Several months after I was ordained and began serving as vicar of the Episcopal Church of the Ascension in a troubled St. Louis neighborhood, my late wife Mary and I were watching the 10 o’clock news. It was the usual update on local politics, consumer scams, the weather and Cardinals baseball. However, the telecast led with the account of the shooting of a 13-year-old girl not far from our house. She died at the scene, apparently the unintended victim of a drive-by shooting. I didn’t know her but eventually learned that her grandmother was a regular client at our parish food pantry. Out of respect, it seemed to me that I should attend the wake and funeral. There must have been more than 750 people at the funeral home. And, police officers were strategically positioned to protect the family and limit the possibility of a retaliatory shooting. When I returned home, Mary asked what it was like. I sighed and simply said, “If it’s Tuesday, we’re burying our kids.” My sense of the community who had gathered earlier that day was that they were resigned to the inevitability of the violent deaths of their children. If it was Monday, they’d be doing the wash. If it was Friday, they’d be shopping for groceries. But if it was Tuesday, they’d be at some funeral home, some church, burying someone’s child.
Although Ascension is not located in the “free fire zone” that characterizes so many distressed urban neighborhoods, it is on the periphery and clearly transitioning. And while gun violence and the care of both victims and perpetrators was not a daily staple of ministry among this community, it increasingly loomed large and deeply shaped my priesthood. Murders – relatively unknown in the neighborhood a decade ago – now were occurring several times a year. Michael Brown was shot in Ferguson, not far from our parish, and several of our youth were his classmates. Kids talked nonchalantly about violence, shrugging as they wondered, “Why shouldn’t I carry a gun? I’m not gonna live to 23. What difference does it make if I die at 21?” And, then, the eldest son of a beloved family in our congregation was killed outside his home in a hail of gunfire.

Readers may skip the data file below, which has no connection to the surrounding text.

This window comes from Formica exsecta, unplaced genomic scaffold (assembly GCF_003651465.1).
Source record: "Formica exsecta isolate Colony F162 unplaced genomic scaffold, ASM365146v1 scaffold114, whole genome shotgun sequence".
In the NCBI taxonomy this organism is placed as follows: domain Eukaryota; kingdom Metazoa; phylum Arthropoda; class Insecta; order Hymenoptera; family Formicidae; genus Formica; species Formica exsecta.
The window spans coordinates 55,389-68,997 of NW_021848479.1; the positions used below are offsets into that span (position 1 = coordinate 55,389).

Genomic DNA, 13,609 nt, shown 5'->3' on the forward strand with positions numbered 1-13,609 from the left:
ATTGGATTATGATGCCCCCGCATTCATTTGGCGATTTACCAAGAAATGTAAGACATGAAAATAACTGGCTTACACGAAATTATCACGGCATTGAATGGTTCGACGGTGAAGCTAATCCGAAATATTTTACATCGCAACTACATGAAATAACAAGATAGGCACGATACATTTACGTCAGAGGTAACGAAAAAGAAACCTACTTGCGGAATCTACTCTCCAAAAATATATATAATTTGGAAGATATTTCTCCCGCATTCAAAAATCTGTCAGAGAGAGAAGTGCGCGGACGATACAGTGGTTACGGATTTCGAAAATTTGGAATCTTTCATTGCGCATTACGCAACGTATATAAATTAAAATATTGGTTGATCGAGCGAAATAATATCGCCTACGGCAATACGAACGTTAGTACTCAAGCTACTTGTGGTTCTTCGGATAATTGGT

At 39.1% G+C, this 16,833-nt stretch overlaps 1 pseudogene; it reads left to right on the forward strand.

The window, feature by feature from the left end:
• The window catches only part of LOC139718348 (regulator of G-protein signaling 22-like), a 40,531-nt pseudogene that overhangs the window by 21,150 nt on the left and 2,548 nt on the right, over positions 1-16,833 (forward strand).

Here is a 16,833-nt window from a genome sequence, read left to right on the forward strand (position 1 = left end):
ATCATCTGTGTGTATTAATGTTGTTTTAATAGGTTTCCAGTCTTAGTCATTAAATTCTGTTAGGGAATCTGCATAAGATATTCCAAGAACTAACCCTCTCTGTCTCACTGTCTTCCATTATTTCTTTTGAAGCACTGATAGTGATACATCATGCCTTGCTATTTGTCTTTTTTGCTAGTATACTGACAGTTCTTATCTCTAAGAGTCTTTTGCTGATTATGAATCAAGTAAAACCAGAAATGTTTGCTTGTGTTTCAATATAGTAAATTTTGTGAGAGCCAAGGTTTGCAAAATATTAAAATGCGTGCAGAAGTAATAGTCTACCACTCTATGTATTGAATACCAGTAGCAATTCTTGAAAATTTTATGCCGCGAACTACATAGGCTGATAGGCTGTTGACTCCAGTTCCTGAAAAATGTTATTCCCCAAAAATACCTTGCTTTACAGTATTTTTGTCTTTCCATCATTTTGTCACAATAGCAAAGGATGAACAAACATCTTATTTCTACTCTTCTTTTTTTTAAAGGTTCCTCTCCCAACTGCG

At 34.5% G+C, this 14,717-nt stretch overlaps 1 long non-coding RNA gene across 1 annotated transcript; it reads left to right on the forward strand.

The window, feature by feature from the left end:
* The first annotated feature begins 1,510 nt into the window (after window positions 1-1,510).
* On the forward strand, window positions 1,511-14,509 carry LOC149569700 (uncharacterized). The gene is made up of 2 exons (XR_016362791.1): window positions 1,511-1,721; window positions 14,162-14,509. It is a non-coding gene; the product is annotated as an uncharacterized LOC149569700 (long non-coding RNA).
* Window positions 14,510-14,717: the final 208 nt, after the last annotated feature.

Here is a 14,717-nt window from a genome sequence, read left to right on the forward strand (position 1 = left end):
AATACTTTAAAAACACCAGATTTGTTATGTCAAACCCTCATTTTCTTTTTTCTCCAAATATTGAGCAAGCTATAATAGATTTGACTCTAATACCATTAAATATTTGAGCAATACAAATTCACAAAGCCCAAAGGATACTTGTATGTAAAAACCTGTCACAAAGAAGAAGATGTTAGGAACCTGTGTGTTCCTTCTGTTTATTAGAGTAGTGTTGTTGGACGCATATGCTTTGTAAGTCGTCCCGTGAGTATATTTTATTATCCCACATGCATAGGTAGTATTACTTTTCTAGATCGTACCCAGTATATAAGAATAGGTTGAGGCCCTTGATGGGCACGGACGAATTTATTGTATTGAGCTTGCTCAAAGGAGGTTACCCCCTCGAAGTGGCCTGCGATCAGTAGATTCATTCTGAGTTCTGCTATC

At the same time, the City of St. Louis was gaining a reputation as the murder capital of the nation. People were afraid and angry. Law enforcement was frustrated. And, numerous community organizations were attempting to understand the contours of the problem and explore strategies to address it. In conversations with The Right Reverend George Wayne Smith, the Bishop of Missouri, we agreed that faith communities had an important role to play and that our diocese could be a significant catalyst in bringing groups together, facilitating a community consensus on potential interventions and providing resources to support them. In 2015, I was appointed to his staff and charged with leading diocesan efforts to reduce gun violence and coordinate our work with others in the region. I also was extremely fortunate to be invited by The Reverend Mike Angell, rector of the Episcopal Church of the Holy Communion in University City, to join the pastoral staff of this progressive congregation with a deeply embedded history of engagement in social justice issues. Our work could not have been sustained without their unwavering support, and I am profoundly grateful.